• The test station 200 includes a test controller 300 that is used to manage fuel cell testing by a skilled operator. In some embodiments the test controller 300 is made up of a single server or computer having at least one microcomputer; and, in other embodiments the test controller 300 is made up of a combination of microcomputers appropriately configured to divide the tasks associated with fuel cell testing amongst the combination of microcomputers.
  • In some embodiments the test controller 300 is made up of a computer usable medium having a computer program readable code means, having instructions for a safety system 370 and at least one application program 380. In the present embodiment of the invention the test controller 300 includes a memory device (not shown) storing a computer program readable code means having instructions for the safety system 370 and the at least one application program 380. The at least one application program 380 contains user designed test vectors for varying the process and operating parameters of a fuel cell module under test. In some embodiments, application programs are made up of computer program readable code means having data and instructions for executing a sequence of test vectors defining a specific testing scenario.
  • The test station 200 also includes a number of physical connections to ports of the fuel cell module 100 that are used to supply process gases and vent exhaust and un-used process gases from the fuel cell module 100. The physical connections include gas supply ports 222 and 242, gas exhaust ports 224 and 244 and a water supply exchange port 231. The gas supply ports 222 and 242 are coupled to the gas input ports 22 and 42 of the fuel cell module 100, respectively. The gas exhaust ports 224 and 244 are coupled to the gas output ports 24 and 44 of the fuel cell module 100, respectively. The water supply exchange port 231 is coupled to the water I/O port 31 of the fuel cell module 100.
  • Additionally, there are a number of sensor connections between the test station 200 and the fuel cell module 100. The sensor connections are advantageously used to monitor reaction products and electrical outputs produced by the fuel cell module 100, as well as other process and operating parameters. In the present embodiment, the testing system 200 includes sensors 311, 313, 315, 317 and 319 that are connected to the ports 222, 224, 231, 244 and 242, respectively. The sensors 311, 313, 315, 317 and 319 may be used, for example, to monitor one or more of the temperature, pressure, composition and relative humidity of input and output gases or fluid flows through any of the ports 222, 224, 231, 244 and 242.
  • The test controller 300 is also electrically connected to the regulators 310, 312, 314, 316 and 318 that are used to regulate process and operating parameters associated with the ports 222, 224, 231, 244 and 242, respectively.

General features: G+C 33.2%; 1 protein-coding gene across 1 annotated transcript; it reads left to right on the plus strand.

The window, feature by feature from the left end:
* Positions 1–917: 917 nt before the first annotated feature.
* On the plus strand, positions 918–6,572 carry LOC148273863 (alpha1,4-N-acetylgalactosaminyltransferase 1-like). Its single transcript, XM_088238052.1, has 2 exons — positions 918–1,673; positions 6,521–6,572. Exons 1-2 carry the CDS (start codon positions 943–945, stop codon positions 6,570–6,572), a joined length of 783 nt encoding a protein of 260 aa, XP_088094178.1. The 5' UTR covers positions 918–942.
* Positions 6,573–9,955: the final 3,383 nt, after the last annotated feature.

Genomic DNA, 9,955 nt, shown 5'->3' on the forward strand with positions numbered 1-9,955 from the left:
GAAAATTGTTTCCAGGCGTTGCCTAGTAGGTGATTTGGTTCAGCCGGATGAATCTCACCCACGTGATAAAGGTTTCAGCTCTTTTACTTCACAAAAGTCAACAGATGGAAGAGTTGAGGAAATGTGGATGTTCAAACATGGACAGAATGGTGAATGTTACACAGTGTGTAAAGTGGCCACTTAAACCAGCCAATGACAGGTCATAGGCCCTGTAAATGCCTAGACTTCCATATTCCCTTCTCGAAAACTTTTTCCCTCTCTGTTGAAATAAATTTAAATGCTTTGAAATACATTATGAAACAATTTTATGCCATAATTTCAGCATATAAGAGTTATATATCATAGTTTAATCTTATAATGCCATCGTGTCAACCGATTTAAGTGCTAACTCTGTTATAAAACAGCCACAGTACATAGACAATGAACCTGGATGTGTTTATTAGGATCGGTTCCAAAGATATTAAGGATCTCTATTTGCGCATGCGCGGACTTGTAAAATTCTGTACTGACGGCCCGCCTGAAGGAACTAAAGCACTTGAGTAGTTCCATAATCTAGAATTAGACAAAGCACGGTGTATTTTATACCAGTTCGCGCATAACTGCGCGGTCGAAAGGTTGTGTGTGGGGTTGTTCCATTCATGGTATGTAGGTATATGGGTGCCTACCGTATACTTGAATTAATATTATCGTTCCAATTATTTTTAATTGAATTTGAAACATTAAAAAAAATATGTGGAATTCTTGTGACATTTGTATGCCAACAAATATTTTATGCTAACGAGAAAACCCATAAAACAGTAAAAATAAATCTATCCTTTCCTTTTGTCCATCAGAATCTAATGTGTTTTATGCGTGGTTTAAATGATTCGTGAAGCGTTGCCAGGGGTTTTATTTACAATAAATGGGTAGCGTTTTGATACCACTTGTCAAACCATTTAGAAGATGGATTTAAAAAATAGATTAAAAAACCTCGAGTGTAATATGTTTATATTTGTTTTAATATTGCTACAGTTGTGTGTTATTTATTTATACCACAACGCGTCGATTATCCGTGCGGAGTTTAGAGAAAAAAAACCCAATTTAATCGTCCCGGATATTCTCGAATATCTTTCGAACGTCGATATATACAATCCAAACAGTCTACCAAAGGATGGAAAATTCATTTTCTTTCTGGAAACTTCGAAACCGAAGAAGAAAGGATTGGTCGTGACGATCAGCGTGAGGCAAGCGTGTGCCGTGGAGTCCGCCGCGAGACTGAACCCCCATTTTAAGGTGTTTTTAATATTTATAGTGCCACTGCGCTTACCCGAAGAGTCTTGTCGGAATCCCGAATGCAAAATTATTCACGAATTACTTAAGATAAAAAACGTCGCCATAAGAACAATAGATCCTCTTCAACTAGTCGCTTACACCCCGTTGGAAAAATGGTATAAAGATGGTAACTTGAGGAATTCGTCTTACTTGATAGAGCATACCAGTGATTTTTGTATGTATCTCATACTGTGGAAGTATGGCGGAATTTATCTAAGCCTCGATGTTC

• Moreover, as noted above, the test station 200 includes the loadbox 215 that is connectable to the anode 21 and cathode 41 electrodes of the fuel cell module 100. The voltage across and the current drawn by the loadbox 215 is controllable so that different loading conditions can be imposed upon the fuel cell module 100 during testing.
  • In operation the test controller 300 executes test vectors provided in the at least one application program 380. This is done by extracting the test vectors from the at least one application program 380 and, in turn, varying the loading conditions provided by the loadbox 215 and/or other process and operating parameters in accordance with the test vectors provided. The latter is accomplished by having the test controller 300 transmit control signals to the regulators 310, 312, 314, 316 and 318. The test controller 300 then receives measurements related to the reaction products, electrical outputs and/or other process and operating parameters from the sensors 311, 313, 315, 317 and 319. The measurements can be recorded and evaluated.
  • Referring now to FIG. 2, illustrated is a schematic drawing of a gas-purge system 40 according to an embodiment of the invention that may be provided in combination with and/or within a fuel cell test station. Only those features necessary to describe aspects of the gas-purge system 40 as they relate to an embodiment of the invention have been illustrated. Those skilled in the art will appreciate that a fuel cell test station will include a suitable combination of sensors, regulators, control lines, supporting apparatus/instrumentation, structural elements and a suitable sub-combination of hardware, software and firmware in addition to the features illustrated in FIG. 2.
  • The gas-purge system 40 is arranged to provide a predetermined amount of a purging gas, such as nitrogen, over a known and fixed duration, to a fuel cell module 100 under test with a fuel cell test station when the power supplied to the fuel cell test station is abruptly cut-off. That is, when the power is cut-off, fuel and oxidant lines 12 and 14 are flushed with the purging gas, as is the fuel cell module 100. To this end, the gas-purge system 40 includes a combination of valves arranged between a nitrogen supply 45 (i.e. the purging gas source) and the fuel cell 100, as illustrated in FIG. 2.